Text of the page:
No need to dig too deep to find gold!

January 14, 2020

Why are some porphyry deposits - formed by magmatic fluids in volcanic arcs - rich in copper while others primarily contain gold? In an attempt to answer this question, a researcher from the University of Geneva (UNIGE) investigated how the metals are accumulated over the time duration of a mineralizing event, looking for a correlation between the amounts of copper and gold extracted from the deposits. Not only did the researcher discover that the depth of the deposits influences the quantity of metals produced but also that over 95% of the gold is lost to the atmosphere through volcanic emissions. In short, the deeper a deposit is, the more copper there will be, while gold-rich deposits are closer to the surface. These findings, which are published in the journal Nature Communications, will provide valuable assistance to companies that mine these metals.

Geological processes produce different kinds of deposits. Porphyry-type deposits are formed underneath volcanoes by an accumulation of magma that releases fluids on cooling and precipitates metals in the form of ore. "Precipitation is the extraction of metals from the magmatic fluid and their fixation in an ore", explains Massimo Chiaradia, a researcher in the Department of Earth Sciences in UNIGE's Science Faculty. These porphyry deposits, which are found mainly around the Pacific Ring of Fire, produce three-quarters of the natural copper and a quarter of the natural gold mined. "A copper deposit can contain from one to 150 million tonnes, while the quantity of gold varies from ten tonnes to 2,500 tonnes per deposit," continues Chiaradia. But will a copper-rich deposit automatically be rich in gold? And how can we tell where the largest deposits are located?

The depth of the deposit is crucial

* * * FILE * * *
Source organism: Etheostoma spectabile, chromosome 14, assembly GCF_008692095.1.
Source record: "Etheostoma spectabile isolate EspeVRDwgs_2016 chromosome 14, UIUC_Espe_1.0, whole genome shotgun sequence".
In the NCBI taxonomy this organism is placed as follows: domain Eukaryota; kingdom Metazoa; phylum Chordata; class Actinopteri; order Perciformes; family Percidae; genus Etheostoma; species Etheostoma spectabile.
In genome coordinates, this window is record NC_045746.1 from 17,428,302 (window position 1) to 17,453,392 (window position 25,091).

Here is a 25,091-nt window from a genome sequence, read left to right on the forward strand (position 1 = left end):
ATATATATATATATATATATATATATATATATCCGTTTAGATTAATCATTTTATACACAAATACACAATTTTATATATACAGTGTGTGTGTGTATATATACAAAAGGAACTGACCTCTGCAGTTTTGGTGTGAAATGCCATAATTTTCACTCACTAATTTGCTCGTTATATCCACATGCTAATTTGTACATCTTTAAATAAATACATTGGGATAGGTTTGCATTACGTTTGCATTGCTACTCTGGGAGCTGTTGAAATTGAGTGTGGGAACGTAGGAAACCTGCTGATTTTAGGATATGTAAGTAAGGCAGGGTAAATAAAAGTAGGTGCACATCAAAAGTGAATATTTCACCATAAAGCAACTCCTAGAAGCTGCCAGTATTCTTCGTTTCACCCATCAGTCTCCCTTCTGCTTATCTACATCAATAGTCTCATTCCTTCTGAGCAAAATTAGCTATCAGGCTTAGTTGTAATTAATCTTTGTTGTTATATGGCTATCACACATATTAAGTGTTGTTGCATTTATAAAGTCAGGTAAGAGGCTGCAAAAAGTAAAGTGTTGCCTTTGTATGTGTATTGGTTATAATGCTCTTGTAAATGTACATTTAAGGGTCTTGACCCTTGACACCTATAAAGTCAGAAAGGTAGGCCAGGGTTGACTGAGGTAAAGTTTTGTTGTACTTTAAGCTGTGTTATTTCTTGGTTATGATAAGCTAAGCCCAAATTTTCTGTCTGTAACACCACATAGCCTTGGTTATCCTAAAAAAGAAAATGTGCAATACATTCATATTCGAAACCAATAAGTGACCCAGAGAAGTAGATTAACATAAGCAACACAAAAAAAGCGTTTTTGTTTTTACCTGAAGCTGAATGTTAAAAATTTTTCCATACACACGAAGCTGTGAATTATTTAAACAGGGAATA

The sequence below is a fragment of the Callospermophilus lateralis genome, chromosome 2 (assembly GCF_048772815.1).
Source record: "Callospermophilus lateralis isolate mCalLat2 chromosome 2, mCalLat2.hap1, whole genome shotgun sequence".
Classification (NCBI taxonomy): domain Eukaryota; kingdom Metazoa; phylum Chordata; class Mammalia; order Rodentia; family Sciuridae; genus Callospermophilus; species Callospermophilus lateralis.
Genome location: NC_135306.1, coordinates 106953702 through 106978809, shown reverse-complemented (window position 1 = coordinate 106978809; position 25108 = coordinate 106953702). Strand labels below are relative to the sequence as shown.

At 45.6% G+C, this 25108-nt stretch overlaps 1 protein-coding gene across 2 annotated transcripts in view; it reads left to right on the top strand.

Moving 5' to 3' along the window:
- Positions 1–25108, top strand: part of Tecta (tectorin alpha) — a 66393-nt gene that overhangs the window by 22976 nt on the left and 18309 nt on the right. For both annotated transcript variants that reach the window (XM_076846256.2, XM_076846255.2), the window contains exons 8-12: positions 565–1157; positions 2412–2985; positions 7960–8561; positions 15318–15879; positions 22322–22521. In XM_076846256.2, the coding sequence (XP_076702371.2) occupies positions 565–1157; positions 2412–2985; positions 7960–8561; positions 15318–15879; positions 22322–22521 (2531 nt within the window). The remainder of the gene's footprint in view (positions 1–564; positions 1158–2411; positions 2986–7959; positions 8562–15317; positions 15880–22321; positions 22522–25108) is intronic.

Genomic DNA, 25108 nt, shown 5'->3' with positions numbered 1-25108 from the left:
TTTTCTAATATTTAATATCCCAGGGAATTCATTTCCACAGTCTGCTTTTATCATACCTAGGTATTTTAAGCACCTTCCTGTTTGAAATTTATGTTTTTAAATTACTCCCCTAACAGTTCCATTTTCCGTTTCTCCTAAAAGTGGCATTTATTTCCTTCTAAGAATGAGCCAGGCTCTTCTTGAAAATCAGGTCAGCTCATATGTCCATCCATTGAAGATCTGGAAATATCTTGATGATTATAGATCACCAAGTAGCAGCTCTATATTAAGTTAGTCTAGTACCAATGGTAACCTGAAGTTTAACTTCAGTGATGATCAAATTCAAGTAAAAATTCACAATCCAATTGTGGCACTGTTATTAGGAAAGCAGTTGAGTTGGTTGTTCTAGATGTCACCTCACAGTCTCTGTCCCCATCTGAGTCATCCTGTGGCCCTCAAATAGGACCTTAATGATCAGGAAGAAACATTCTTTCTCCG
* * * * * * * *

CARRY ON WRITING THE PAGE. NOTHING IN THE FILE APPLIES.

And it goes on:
The Geneva-based geologist used a range of statistical models to analyse two hypotheses: either the magmatic fluids have varying amounts of metal from the outset or the fluids are identical but it is the effectiveness of the precipitation of the metals that influences the quantity of copper and gold. "I quickly saw that the first hypothesis wasn't right, and that the answer lays with precipitation but with differences for gold and copper related to the duration of mineralisation," explains Chiaradia. "The longer the mineralisation time, the richer the deposit will be in copper. And for the mineralisation to be as long as possible, the deposit must be deep - 3 km from the surface - to guarantee a certain degree of insulation and a long magma life."

Chiaradia observed that less than 1% of the gold is captured in the ores in the deep copper-rich deposits. On the other hand, in deposits located at a depth of up to 3 km, the rate climbs to 5%, "which is still very small, because over 95% of gold always escapes into the atmosphere». In fact, although gold escapes extremely easily in volcanic emissions, "it is retained more in shallow deposits where a separation takes place between the liquid and the vapor, which helps its precipitation," points out Chiaradia. "In the deeper deposits, however, liquid and vapor form only a single fluid phase, which precipitates the copper quickly and makes the gold leak into the atmosphere as the fluid rises to the surface."

Gold is found on the surface, while copper is found at depth

Recent studies have shown that the demand for copper is increasing to such a degree that it will outstrip its availability in natural and recyclable reserves within a few decades. This means that new exploration methods are needed to help find new deposits. And for the first time, these results clearly distinguish two types of porphyry deposits and explain the different ways they are formed. The first, which are very deep, promote the mineralisation of the copper over a long period, while the latter, which are closer to the surface, produce more gold. "It's a valuable indication for the mineral exploration industry, which now knows at what depth it will find large deposits of copper, or conversely large gold deposits, irrespective of the volcano," concludes Chiaradia.

Université de Genève

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